b) How does porcelain veneer longevity compare to composite veneers?
Tips (care and precautions) that can help your veneers last longer.
What can you do to make your veneers last longer?
The lifespan of your porcelain veneers will be affected by the way you take care of and use them. That includes how well and frequently you perform oral home care (which helps to prevent both tooth decay and gum recession). And avoiding situations and minimizing habits that expose your veneers to excessive forces, temperature extremes, and staining influences.
Here are some suggestions that can help to extend the life of your veneers.
A) Practice good oral home care.
Around 6% of veneers that fail do so related to the formation of tooth decay. And about 13% are due to complications with gum disease. (Bona)
Since a veneer’s edge lies right at the gum line, just a little gum recession can spoil its tooth’s appearance.
Recession can be caused by not brushing well enough, brushing too vigorously, or even a habit of clenching and grinding your teeth. Your dentist should be able to help you monitor what’s going on in your case.
B) Avoid excessive forces.
While durable, porcelain veneers are not strong. They’re not able to withstand extreme forces.
That means you should avoid activities that direct forces to them. This would include things such as biting your fingernails, hairpins, pencils, ice, or any other hard objects. Biting into hard foods, like raw carrots, could be a concern too. If you engage in sporting events, you should wear an athletic mouthguard.
A broken porcelain veneer.
Avoid clenching and grinding your teeth.
▲ Section references – Beier
What happens if a problem occurs?
The cement layer that lies between a veneer and its tooth has the potential to stain.
C) Minimize staining influences.
▲ Section references – Beier
D) Minimize temperature extremes.
A veneer that’s been placed is a sandwiched affair. In its entirety, the restoration is composed of porcelain, cement, and the surface of a tooth’s enamel.
Each of these materials will expand and contract at different rates when exposed to the same temperature variations. And after many years, a point may finally be reached where restoration fatigue results in it cracking or breaking.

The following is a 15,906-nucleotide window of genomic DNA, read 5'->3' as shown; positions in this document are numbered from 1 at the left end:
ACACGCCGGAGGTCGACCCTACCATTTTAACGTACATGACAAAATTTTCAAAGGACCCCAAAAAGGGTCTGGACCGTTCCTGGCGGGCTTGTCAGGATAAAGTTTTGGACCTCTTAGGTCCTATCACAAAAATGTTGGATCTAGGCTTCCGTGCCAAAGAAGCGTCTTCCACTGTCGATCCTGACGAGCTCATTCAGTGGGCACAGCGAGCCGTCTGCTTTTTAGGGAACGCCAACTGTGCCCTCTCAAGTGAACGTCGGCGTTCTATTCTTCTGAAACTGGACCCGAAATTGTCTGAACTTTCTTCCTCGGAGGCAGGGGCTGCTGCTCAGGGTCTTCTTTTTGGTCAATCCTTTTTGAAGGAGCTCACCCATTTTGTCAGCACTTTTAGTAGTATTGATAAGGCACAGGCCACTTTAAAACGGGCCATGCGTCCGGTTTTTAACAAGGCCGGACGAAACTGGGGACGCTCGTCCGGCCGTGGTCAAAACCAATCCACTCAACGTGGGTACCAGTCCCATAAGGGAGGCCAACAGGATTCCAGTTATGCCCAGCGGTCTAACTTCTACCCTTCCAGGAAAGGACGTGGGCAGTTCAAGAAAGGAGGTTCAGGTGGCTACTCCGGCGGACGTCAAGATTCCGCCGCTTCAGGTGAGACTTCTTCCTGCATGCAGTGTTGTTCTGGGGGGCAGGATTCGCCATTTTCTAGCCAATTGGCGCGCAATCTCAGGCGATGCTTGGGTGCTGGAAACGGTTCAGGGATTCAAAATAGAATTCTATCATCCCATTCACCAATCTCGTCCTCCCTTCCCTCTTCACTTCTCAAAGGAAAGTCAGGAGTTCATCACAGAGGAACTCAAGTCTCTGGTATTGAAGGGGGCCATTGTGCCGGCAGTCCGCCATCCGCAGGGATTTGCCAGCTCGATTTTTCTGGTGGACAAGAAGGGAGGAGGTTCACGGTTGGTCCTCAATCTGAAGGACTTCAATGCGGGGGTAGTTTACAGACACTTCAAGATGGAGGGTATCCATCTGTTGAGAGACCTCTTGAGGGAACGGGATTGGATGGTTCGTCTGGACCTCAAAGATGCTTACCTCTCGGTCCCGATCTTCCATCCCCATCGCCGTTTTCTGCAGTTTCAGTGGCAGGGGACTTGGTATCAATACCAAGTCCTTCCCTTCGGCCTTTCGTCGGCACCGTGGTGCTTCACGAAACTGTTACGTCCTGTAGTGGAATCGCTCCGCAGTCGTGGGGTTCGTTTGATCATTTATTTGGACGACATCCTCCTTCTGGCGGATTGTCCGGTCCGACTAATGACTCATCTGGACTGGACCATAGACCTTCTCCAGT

How veneering technique plays a vital role in porcelain veneer longevity.
As one final point, we think it’s important to explain that when it comes to long-term success, the placement of porcelain veneers is a technique-sensitive procedure.
When placed in accordance with accepted tooth preparation and adhesive guidelines, they can be expected to provide the level of service mentioned above. But if not, a reduction in longevity can be expected.
a) Operator skill.
Your dentist’s experience and skills can play a significant role. As an example of what degree of variability might be involved:
- A literature review by Swift cites a study that found the failure rate for porcelain veneers placed by dental students to be almost 80% higher than those placed by dentists on their faculty.
The ideal situation is one where the tooth surface a porcelain veneer is bonded to is 100% enamel.
b) Is the veneer bonded primarily to dentin or enamel?
- The strongest bond possible (veneer-to-tooth) is created when the entire surface of the tooth’s preparation is enamel.
- A bond can be created with dentin (the tooth layer underneath a tooth’s outer enamel surface) but doing so is far less strong and predictable.
When porcelain veneers were first introduced in the 1980s, the protocol used to place them primarily involved bonding them onto tooth enamel. And due to that, it’s easy to explain the high success rates reported in many long-term studies (like those cited above).
More recent trends in tooth preparation for laminates include greater (deeper) tooth reduction. And as a result, many veneer preparations nowadays contain large regions of tooth dentin, a situation that will likely negatively impact the high success rates previously reported.
At least a part of this trend is due to an (inappropriate) expansion of the applications for this procedure. Ones that require extensive tooth trimming so to be able to either:
- Realign severely misaligned teeth (“instant orthodontics”).
- Mask the color of very dark teeth.
(With either of these applications, dental crown placement would be expected to make the more suitable type of restoration.)
What does research say about deeper veneer preparations?